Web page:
To learn more about Complete College America and Complete College Accelerator, visit completecollege.org. For more information, contact Davidson Mance, media relations coordinator at (509) 969-6084 or mance_d@heritage.edu.

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Native American Actor/Comedian Tatanka Means to appear at Heritage University November 8, 2023


Native American Actor/Comedian Tatanka Means to appear at Heritage University November 8, 2023

Toppenish, Wash. – Native American actor and comedian Tatanka Means, of Oglala Lakota, Omaha, Yankton Dakota and Diné descent, will appear at Heritage University’s Smith Family Hall on Wednesday, November 8, 2023. The event, which begins at 6:30 p.m. is open to the public and admission is free. The Tatanka Means show is presented as part of Heritage’s celebration of Native American Heritage Month.

Means is an award-winning actor and stand-up comedian, who has appeared in numerous film and TV shows. His most recent appearance is in the film “Killers of The Flower Moon” directed by Martin Scorsese, released this month. Means has appeared in films including “A Million Days to Die in the West,” “Tiger Eyes,” and “More Than Frybread.” His TV roles include “Reservation Dogs,” “The Liberator” and “The Son,” to name a few.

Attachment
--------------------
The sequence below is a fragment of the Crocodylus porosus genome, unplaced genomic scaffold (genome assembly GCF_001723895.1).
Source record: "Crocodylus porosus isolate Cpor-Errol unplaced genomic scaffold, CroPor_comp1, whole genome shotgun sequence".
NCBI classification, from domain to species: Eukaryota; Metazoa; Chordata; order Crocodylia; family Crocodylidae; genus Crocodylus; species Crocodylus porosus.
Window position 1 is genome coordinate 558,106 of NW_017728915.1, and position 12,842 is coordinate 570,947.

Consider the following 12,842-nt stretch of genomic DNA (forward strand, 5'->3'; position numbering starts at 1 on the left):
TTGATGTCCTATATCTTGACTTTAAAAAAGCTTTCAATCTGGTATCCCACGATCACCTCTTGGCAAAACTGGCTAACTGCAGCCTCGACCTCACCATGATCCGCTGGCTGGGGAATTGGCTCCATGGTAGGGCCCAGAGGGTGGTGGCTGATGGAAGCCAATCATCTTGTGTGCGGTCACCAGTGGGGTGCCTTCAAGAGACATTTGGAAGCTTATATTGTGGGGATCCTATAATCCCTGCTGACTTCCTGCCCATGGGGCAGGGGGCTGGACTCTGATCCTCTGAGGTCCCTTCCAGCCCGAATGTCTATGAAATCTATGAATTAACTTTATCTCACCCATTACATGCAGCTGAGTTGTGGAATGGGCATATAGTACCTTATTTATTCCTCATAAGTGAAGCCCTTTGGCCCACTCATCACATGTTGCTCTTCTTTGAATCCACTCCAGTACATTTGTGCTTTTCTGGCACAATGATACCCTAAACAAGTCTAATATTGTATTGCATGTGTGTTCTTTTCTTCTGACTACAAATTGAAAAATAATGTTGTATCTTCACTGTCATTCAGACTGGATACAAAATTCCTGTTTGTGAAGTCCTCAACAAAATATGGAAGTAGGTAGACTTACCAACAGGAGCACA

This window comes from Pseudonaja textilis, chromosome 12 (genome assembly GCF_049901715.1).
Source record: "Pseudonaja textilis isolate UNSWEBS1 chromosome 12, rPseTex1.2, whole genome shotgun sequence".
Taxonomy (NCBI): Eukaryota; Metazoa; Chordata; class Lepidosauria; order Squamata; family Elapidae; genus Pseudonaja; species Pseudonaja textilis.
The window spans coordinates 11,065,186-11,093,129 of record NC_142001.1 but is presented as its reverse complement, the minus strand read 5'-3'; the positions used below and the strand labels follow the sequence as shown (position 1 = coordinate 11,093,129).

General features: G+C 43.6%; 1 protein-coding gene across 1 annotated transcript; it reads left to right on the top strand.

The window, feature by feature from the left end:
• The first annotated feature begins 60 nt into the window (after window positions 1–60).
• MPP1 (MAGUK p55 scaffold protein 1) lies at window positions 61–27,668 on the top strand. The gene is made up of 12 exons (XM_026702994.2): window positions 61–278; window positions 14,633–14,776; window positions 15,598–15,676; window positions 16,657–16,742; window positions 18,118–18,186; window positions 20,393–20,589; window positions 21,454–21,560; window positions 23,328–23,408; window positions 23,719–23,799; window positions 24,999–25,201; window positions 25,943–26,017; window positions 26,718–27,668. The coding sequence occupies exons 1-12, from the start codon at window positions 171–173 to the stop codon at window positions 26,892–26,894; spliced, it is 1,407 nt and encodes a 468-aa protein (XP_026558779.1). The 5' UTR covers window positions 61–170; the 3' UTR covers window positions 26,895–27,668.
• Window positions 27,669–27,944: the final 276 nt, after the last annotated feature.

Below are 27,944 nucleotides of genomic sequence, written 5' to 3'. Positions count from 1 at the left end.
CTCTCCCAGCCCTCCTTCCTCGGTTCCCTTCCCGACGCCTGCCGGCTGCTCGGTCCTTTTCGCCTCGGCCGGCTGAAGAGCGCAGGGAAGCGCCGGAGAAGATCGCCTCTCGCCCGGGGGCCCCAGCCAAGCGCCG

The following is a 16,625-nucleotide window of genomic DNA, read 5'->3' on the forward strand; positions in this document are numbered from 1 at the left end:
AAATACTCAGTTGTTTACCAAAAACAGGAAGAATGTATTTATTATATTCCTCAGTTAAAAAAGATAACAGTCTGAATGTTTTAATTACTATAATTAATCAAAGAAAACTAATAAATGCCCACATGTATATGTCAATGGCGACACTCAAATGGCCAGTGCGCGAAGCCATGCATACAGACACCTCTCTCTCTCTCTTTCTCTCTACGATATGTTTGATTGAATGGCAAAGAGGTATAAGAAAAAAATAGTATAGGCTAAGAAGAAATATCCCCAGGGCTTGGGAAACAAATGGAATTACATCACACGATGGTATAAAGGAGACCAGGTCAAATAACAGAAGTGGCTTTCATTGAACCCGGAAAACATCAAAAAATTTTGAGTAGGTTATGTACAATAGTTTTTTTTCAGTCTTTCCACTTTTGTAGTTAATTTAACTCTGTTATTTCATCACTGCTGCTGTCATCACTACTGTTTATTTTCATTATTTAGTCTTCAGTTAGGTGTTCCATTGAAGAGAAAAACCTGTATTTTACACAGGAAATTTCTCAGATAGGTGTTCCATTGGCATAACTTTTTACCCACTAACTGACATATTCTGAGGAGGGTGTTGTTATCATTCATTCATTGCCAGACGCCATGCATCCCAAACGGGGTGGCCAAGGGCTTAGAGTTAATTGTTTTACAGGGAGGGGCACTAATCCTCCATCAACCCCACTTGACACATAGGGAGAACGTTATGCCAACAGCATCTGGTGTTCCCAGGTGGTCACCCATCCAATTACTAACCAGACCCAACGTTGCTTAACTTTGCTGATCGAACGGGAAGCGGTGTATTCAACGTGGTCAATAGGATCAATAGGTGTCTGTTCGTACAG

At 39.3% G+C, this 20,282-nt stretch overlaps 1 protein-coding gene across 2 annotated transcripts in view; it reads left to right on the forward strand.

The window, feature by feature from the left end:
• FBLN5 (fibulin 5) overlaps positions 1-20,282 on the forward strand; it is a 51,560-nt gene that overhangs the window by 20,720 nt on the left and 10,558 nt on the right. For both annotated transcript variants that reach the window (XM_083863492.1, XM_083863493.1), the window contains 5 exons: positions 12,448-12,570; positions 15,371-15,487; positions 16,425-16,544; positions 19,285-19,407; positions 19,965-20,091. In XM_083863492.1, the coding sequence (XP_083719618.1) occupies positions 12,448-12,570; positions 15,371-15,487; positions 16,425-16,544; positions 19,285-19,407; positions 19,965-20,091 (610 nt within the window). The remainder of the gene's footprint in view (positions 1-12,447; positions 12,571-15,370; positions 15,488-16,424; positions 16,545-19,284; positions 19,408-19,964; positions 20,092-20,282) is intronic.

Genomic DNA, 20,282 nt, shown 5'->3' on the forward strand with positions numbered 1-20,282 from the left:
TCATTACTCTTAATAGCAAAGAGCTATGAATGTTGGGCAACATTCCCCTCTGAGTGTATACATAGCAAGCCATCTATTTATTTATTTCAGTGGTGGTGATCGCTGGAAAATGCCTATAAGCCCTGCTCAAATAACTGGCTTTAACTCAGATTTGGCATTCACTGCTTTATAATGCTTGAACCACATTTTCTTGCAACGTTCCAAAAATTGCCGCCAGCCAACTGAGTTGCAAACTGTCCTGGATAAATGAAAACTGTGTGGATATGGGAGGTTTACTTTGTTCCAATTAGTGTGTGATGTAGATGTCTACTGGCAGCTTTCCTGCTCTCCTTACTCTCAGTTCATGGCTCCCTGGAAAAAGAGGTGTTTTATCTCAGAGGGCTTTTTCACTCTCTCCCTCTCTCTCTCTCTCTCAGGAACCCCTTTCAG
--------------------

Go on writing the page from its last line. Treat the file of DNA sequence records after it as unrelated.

Means performs stand-up comedy throughout Indian Country, spreading laughter and messages of motivation and inspiration to all ages. He is one of the busiest and most sought-after touring Native American comedians. Means was named “Entertainer of the Year” by the National Indian Gaming Association. Other awards include Outstanding Actor in a Leading Role award at the Red National Film Festival for “Once Upon a River”; Best Supporting Actor at the American Indian Film Festival for “Tiger Eyes”; and Best Male Actor at the Dream Speakers Film Festival for “Derby Kings.”

For more information on the Tatanka Means event at Heritage University, please contact Maxine Janis at (509) 865-0737 or janis_m@heritage.edu or Davidson Mance at (509) 969-6084 or mance_d@heritage.edu.

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Heritage University honors Native American elders, welcomes Indigenous actor/comedian Tatanka Means as highlights of Native American Heritage Month celebrations


Heritage University honors Native American elders, welcomes Indigenous actor/comedian Tatanka Means as highlights of Native American Heritage Month celebrations


Toppenish, Wash. – November is Native American Heritage Month, and Heritage University is celebrating with a variety of events that honor Native Americans in our communities, including the Honoring Our Elders ceremony, taking place on Wednesday, November 8, 2023. During this event, we celebrate four Yakama Nation elders for their lifetime contributions to the Yakama people and their community. This year’s recipients are Marlene Hunt White, Edward Arlen Washines, Gene Sutterlict and Iola Smartlowit Totus.